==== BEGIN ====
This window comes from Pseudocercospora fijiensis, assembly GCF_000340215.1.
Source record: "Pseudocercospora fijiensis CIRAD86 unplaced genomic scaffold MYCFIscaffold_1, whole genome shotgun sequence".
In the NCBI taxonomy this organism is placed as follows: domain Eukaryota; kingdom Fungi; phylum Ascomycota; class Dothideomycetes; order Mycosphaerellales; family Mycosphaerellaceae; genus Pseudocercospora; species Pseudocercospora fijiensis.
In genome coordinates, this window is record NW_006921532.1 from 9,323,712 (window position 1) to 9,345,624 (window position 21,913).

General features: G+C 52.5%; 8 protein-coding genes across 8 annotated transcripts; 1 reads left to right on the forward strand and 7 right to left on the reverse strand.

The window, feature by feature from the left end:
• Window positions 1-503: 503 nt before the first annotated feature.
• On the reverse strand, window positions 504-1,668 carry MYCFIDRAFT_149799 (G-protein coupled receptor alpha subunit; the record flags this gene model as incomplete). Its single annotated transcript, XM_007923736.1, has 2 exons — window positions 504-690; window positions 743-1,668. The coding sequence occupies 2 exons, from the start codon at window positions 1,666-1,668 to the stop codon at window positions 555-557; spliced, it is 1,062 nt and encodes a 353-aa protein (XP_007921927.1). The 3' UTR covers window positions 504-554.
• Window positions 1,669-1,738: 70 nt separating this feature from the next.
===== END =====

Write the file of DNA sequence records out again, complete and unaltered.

This window comes from Pseudocercospora fijiensis, assembly GCF_000340215.1.
Source record: "Pseudocercospora fijiensis CIRAD86 unplaced genomic scaffold MYCFIscaffold_1, whole genome shotgun sequence".
In the NCBI taxonomy this organism is placed as follows: domain Eukaryota; kingdom Fungi; phylum Ascomycota; class Dothideomycetes; order Mycosphaerellales; family Mycosphaerellaceae; genus Pseudocercospora; species Pseudocercospora fijiensis.
In genome coordinates, this window is record NW_006921532.1 from 9,323,712 (window position 1) to 9,345,624 (window position 21,913).

General features: G+C 52.5%; 8 protein-coding genes across 8 annotated transcripts; 1 reads left to right on the forward strand and 7 right to left on the reverse strand.

The window, feature by feature from the left end:
• Window positions 1-503: 503 nt before the first annotated feature.
• On the reverse strand, window positions 504-1,668 carry MYCFIDRAFT_149799 (G-protein coupled receptor alpha subunit; the record flags this gene model as incomplete). Its single annotated transcript, XM_007923736.1, has 2 exons — window positions 504-690; window positions 743-1,668. The coding sequence occupies 2 exons, from the start codon at window positions 1,666-1,668 to the stop codon at window positions 555-557; spliced, it is 1,062 nt and encodes a 353-aa protein (XP_007921927.1). The 3' UTR covers window positions 504-554.
• Window positions 1,669-1,738: 70 nt separating this feature from the next.